Can reducing our choices increase our happiness?
by Edward F. Fischer on
Does more choice make us happier? The instinctive American response would certainly be yes, but a comparison of German and US shoppers suggests otherwise.
Germany supermarkets differ from their U.S. counterparts. The carts are smaller, like an overgrown children's wagon, the aisles are narrower, and the selection is smaller. You would be lucky to find a dozen types of breakfast cereal, when the aisles of my Nashville grocer looks like Andreas Gursky's photograph "99 cent II Diptychon."
The choices of German shoppers have been further restricted with the introduction of new regulations. Starting January 1st 2010, German farmers are forbidden from selling conventional, coop-raised eggs.
To many Americans, this would seem an unwarranted government intrusion, analogous to EU regulations on banana shapes and sizes. Given that just 30% of egg sales were of free-range eggs, this new regulation meant that the majority of Germans were forced to change their buying practices and pay far more money — up to three times more than they had previously paid for coop-raised eggs.
How can we understand this restriction of consumer choice? Has it put undue financial pressure upon German consumers and led to greater unhappiness?
This question is not as easy to answer as it may seem, because there is a gaping difference between what German consumers do and what they say they to do. In surveys assistants and I conducted in 2008 in Hannover, Germany, over 60% of our sample reported buying either organic or free-range eggs, and this pattern holds true across socio-economic groups.
However, in national sales data, we find that just more than 30% of eggs sold are organic or free-range. Taking our sample as broadly representative, twice as many people say they buy organic and/or free-range than actually do. Despite their moral preferences, at the moment of the financial decision, where the rubber hits the road and the money changes hands, the 200+% premium is too much to bear.
So, what is their preference? Their revealed preference presumably values price over moral provenance and quality (more coop-raised and coop-free eggs are bought), and yet their stated preferences are just the opposite (preferring more organic and free-range eggs). Both tell us something important about consumer values.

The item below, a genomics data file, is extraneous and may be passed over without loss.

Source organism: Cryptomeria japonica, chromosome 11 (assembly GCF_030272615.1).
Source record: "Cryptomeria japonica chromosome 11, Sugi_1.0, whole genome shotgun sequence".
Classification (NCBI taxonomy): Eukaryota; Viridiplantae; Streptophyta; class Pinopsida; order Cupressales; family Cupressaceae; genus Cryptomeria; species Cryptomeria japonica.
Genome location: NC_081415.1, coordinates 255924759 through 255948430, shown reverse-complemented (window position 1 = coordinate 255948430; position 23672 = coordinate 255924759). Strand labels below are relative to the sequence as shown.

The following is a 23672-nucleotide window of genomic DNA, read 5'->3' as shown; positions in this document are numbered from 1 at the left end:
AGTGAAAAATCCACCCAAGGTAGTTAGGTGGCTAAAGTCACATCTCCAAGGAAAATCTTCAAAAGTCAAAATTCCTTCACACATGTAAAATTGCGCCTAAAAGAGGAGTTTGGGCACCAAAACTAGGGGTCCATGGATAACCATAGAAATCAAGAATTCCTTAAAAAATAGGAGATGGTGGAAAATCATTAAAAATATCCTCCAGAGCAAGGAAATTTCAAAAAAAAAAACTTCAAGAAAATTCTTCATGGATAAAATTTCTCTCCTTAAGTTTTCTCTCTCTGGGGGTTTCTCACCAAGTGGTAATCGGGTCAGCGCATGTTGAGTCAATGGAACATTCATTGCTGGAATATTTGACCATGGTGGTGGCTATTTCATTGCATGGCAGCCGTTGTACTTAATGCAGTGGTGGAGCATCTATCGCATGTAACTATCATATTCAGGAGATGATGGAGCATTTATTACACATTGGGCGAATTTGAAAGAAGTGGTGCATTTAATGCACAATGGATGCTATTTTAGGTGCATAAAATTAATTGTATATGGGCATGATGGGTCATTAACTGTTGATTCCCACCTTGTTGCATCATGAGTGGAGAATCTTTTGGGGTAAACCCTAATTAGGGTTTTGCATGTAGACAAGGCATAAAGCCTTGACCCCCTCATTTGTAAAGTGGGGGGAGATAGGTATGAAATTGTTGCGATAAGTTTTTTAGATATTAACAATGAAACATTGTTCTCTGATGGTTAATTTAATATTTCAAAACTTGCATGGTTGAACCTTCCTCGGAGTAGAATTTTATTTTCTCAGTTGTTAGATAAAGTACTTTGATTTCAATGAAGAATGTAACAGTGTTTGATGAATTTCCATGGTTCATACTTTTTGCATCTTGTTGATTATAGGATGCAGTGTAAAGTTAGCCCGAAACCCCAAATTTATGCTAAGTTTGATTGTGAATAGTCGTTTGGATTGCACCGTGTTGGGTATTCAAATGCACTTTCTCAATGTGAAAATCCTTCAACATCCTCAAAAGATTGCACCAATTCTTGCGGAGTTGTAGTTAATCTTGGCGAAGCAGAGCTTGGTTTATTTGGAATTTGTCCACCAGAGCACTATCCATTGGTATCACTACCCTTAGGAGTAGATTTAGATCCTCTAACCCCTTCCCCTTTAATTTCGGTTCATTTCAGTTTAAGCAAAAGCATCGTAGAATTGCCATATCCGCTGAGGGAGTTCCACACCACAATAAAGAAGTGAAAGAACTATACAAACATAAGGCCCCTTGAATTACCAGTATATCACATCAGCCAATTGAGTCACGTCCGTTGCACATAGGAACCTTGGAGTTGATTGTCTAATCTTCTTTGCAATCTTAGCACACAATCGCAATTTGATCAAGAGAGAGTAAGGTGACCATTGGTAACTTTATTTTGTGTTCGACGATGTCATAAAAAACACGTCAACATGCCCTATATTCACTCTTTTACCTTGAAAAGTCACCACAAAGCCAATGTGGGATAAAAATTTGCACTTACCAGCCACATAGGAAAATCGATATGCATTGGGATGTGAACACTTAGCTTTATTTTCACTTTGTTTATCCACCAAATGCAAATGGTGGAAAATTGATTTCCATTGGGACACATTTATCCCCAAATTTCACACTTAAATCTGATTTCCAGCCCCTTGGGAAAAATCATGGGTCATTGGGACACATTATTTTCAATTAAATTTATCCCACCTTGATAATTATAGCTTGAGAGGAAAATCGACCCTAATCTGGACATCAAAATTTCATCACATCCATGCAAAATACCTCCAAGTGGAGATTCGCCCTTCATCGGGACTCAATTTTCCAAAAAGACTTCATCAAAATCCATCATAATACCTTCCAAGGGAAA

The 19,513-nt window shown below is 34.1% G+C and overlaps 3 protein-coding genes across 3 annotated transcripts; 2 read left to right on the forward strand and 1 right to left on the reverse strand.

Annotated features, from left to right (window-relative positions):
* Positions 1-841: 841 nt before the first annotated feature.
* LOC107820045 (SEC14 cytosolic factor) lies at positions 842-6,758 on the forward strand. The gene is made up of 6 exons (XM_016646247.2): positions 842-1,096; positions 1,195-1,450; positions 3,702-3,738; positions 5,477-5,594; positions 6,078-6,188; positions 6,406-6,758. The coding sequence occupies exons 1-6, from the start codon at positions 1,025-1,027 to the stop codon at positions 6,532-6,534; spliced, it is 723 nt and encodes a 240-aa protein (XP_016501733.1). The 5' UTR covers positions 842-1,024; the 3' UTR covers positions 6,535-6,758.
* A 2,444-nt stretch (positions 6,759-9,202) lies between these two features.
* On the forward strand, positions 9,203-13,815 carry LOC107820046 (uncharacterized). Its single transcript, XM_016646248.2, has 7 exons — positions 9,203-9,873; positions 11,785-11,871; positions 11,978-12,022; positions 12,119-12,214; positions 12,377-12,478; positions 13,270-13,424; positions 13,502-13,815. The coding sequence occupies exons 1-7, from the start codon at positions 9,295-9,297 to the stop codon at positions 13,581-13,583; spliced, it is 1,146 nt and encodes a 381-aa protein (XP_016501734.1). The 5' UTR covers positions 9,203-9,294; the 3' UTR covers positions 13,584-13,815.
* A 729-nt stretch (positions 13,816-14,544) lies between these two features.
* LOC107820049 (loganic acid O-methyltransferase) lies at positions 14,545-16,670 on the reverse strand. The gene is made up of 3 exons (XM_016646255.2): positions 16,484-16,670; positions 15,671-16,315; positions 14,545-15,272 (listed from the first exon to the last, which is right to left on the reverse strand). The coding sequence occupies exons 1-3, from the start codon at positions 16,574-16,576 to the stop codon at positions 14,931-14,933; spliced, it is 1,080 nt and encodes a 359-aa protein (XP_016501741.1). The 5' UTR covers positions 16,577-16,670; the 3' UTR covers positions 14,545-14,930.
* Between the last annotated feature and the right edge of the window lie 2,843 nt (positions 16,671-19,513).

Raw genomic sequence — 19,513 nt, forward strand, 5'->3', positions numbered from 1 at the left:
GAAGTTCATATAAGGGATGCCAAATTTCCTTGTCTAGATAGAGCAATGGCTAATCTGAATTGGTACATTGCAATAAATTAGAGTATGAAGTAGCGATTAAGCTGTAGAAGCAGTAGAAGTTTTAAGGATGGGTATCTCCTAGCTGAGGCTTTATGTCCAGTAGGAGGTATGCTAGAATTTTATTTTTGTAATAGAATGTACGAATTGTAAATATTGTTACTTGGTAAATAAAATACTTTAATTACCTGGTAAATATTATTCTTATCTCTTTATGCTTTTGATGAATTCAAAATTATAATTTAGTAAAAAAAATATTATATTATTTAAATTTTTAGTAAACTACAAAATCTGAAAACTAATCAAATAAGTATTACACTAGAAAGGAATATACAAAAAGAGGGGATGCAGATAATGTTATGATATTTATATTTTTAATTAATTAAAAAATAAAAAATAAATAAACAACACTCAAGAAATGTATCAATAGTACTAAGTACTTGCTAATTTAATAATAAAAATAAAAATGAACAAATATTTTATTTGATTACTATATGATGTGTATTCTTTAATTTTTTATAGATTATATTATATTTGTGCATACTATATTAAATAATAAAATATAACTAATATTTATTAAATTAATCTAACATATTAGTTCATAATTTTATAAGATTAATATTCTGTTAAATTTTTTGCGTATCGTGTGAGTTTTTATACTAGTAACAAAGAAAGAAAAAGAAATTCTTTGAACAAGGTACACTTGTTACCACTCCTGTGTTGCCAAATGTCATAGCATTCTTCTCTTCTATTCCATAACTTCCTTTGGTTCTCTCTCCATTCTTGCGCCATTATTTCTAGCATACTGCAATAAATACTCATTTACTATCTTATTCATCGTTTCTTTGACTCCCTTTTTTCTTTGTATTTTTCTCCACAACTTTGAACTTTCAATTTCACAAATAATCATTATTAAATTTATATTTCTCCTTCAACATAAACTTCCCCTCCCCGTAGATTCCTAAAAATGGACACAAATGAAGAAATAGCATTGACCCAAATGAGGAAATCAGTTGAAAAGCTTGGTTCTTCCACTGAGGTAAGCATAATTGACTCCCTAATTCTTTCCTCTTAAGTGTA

Conventional wisdom in U.S. marketing holds that price, quality, and convenience are the most important factors in consumer decisions (and, roughly, in that order). In our Hannover sample, quality clearly trumps price; and price only just barely edged out environmental-friendliness as the second most important factor. (Convenience was not a major factor for our Hannover sample.
Indeed, we had difficulty translating "convenience" (as, for example, Komfort or Bequemheit); there is simply not a salient term in German that adequately glosses American-style "convenience." This is not to say that Germans do not take into account factors we would label under "convenience," just that its significance does not seem to merit a precise term.)
Many consumers in the Hannover sample explicitly invoked arguments that privileged quality over price, invoking a long time horizon and explicit moral projects in their explanations of preferences. Joachim, a married man in his mid-40s, stated that, "we have to change this idea that everything has to be cheap. We are wealthy enough that we can afford to buy more expensive foods. We need for folks to be better informed."
This raises an intriguing question: might reducing consumer choice increase overall well-being by enforcing long-range preferences? Barry Schwartz (in The Paradox of Choice) reviews a wide range of studies showing that too many choices actually decreases satisfaction. He suggests that this is due to "regret aversion," as choosing forecloses the unknown bounties of those paths not taken, and to informational overload, there simply being too many variables to consider when choosing a product even as simple as jam or chocolate.
Perhaps, then, Germans want to have some alternatives prohibited to avoid temptations to act against a perceived greater good. Perhaps this is a case in which regulation can best help individuals effectively pursue their long-term meta-preferences. Perhaps the invisible hand works best not flailing about and gesticulating by itself, but firmly ensconced in the grip of the social.
It is true that Germans have a higher tolerance for regulation. There is a greater trust in the government to look out for the common good, and, as a result, a different sort of social contract. But we should not be too quick to dismiss lessons to be learned from Old Europe on balancing regulation and free trade.
Indeed, as the case of German eggs suggest, we might do well to promote economic structures that help us realize our stated preferences and not just cater to the quick buck made inducing hedonistic revealed preferences. "Yes, I buy the organic eggs," one woman said. "Most of the time, at least. I want to, but it is more money. I try to remember that it is worth a couple of euros to do some good." And, she added as an afterthought, "they taste pretty good too."
Perhaps, then, Germans want to have some alternatives prohibited to avoid temptations to act against a perceived greater good.